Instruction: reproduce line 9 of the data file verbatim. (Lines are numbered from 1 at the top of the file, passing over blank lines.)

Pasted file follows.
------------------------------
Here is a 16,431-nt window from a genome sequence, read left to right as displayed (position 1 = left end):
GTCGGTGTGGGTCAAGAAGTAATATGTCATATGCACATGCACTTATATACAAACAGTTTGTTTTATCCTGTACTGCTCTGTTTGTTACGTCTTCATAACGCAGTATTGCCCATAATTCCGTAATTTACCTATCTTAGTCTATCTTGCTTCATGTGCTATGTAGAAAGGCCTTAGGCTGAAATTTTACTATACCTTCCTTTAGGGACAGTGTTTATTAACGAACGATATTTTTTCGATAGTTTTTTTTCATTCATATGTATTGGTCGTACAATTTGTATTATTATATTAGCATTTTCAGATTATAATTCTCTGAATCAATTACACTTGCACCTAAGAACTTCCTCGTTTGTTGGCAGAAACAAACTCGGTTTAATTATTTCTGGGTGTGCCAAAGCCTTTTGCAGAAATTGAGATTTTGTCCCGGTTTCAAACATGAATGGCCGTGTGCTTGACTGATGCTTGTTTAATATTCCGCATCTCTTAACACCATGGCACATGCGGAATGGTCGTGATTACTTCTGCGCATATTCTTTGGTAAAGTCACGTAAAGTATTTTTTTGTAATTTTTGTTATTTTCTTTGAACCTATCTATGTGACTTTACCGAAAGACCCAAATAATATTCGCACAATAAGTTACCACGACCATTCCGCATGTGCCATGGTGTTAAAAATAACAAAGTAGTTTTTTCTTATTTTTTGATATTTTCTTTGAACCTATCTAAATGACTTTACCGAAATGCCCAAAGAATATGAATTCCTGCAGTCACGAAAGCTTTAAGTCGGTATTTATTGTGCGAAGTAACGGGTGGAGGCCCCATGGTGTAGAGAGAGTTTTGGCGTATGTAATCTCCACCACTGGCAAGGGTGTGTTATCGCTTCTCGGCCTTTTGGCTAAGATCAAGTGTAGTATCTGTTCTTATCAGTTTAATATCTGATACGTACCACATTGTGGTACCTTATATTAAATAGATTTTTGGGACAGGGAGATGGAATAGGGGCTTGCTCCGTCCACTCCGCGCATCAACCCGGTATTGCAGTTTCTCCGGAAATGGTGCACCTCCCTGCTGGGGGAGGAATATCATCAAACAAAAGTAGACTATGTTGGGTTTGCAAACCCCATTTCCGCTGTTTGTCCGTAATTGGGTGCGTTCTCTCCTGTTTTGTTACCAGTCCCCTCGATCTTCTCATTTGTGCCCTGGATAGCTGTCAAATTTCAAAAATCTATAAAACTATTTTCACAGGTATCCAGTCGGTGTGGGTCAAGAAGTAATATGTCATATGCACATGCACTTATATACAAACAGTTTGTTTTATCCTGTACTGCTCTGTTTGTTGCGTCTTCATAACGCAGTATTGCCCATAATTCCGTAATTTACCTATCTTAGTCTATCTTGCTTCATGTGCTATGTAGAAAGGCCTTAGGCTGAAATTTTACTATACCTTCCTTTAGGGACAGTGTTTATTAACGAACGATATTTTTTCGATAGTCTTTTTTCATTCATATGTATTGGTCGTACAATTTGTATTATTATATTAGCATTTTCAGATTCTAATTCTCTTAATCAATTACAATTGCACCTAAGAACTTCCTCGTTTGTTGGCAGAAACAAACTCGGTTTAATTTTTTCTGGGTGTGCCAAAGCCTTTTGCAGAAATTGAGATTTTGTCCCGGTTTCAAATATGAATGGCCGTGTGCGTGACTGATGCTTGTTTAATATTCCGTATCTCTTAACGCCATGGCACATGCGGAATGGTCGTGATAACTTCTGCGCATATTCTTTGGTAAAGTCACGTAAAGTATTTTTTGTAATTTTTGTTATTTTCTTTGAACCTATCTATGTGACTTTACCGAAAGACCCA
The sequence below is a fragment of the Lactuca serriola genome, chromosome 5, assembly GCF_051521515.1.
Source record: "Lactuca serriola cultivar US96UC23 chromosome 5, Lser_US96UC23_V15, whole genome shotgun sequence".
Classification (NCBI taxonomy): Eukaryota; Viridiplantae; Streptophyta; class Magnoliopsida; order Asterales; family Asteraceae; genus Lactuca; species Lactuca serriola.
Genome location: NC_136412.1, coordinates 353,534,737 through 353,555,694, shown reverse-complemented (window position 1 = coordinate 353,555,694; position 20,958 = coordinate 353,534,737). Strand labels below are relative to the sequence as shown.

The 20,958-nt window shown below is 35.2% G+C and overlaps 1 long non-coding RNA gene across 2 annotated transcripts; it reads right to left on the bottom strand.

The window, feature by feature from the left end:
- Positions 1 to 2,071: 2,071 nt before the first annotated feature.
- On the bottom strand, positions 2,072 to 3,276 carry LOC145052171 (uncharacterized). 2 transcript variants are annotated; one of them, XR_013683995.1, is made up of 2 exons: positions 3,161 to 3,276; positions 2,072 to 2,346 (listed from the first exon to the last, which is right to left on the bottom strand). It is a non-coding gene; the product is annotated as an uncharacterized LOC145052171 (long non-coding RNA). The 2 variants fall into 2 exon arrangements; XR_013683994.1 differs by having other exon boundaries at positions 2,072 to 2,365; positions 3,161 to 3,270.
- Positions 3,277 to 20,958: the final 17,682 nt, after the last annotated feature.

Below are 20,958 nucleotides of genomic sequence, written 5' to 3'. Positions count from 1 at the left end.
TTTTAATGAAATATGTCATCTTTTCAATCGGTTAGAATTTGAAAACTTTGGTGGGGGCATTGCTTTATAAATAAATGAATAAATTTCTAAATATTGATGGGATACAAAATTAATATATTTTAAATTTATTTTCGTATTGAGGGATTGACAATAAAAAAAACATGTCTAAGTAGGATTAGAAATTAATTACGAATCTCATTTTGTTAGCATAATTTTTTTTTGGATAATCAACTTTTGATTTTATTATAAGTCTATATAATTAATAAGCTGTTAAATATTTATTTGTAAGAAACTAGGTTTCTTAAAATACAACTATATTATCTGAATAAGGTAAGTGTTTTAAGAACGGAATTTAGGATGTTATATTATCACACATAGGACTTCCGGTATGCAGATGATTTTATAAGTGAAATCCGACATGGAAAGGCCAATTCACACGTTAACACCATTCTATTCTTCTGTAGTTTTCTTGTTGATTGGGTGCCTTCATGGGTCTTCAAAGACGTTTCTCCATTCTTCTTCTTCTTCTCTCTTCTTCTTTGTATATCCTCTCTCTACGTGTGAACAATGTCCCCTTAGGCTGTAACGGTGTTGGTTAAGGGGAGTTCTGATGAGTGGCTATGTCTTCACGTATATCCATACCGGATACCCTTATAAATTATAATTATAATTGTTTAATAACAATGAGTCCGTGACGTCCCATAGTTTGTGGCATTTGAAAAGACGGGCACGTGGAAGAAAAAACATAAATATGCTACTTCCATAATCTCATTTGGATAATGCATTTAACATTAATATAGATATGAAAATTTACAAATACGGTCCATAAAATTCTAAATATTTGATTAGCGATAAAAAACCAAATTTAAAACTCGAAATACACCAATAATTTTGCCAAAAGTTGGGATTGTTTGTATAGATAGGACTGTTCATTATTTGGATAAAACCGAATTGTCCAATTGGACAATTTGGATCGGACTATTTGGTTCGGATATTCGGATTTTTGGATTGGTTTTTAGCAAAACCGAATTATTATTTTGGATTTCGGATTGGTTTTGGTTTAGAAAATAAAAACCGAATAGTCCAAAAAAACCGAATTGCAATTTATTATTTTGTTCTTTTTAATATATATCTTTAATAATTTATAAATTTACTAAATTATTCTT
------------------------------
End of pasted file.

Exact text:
- Positions 1 to 2,071: 2,071 nt before the first annotated feature.